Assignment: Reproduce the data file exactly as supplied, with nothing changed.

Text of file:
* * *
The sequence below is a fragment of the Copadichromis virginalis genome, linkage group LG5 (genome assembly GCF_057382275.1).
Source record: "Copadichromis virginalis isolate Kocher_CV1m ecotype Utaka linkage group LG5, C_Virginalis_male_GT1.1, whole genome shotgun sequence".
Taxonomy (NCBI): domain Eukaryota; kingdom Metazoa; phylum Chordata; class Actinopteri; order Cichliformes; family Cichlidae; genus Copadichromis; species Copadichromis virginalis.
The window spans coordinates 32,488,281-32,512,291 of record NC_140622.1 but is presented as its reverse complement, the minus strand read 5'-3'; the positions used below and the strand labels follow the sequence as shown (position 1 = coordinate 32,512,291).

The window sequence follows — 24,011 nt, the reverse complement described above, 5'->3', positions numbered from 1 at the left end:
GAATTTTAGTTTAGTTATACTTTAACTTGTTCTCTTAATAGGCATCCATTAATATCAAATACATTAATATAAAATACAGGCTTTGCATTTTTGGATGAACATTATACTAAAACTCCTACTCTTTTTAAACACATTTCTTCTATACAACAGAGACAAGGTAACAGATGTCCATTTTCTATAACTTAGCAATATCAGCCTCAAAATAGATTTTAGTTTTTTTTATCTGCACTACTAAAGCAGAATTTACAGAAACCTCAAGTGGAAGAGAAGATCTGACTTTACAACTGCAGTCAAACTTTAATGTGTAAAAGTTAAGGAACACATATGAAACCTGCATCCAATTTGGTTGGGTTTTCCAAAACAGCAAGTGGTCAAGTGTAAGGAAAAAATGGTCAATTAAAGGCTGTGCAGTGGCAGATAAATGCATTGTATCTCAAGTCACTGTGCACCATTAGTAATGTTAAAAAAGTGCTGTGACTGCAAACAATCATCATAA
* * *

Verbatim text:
The sequence below is a fragment of the Copadichromis virginalis genome, linkage group LG5 (genome assembly GCF_057382275.1).
Source record: "Copadichromis virginalis isolate Kocher_CV1m ecotype Utaka linkage group LG5, C_Virginalis_male_GT1.1, whole genome shotgun sequence".
Taxonomy (NCBI): domain Eukaryota; kingdom Metazoa; phylum Chordata; class Actinopteri; order Cichliformes; family Cichlidae; genus Copadichromis; species Copadichromis virginalis.
The window spans coordinates 32,488,281-32,512,291 of record NC_140622.1 but is presented as its reverse complement, the minus strand read 5'-3'; the positions used below and the strand labels follow the sequence as shown (position 1 = coordinate 32,512,291).

The window sequence follows — 24,011 nt, the reverse complement described above, 5'->3', positions numbered from 1 at the left end:
GAATTTTAGTTTAGTTATACTTTAACTTGTTCTCTTAATAGGCATCCATTAATATCAAATACATTAATATAAAATACAGGCTTTGCATTTTTGGATGAACATTATACTAAAACTCCTACTCTTTTTAAACACATTTCTTCTATACAACAGAGACAAGGTAACAGATGTCCATTTTCTATAACTTAGCAATATCAGCCTCAAAATAGATTTTAGTTTTTTTTATCTGCACTACTAAAGCAGAATTTACAGAAACCTCAAGTGGAAGAGAAGATCTGACTTTACAACTGCAGTCAAACTTTAATGTGTAAAAGTTAAGGAACACATATGAAACCTGCATCCAATTTGGTTGGGTTTTCCAAAACAGCAAGTGGTCAAGTGTAAGGAAAAAATGGTCAATTAAAGGCTGTGCAGTGGCAGATAAATGCATTGTATCTCAAGTCACTGTGCACCATTAGTAATGTTAAAAAAGTGCTGTGACTGCAAACAATCATCATAA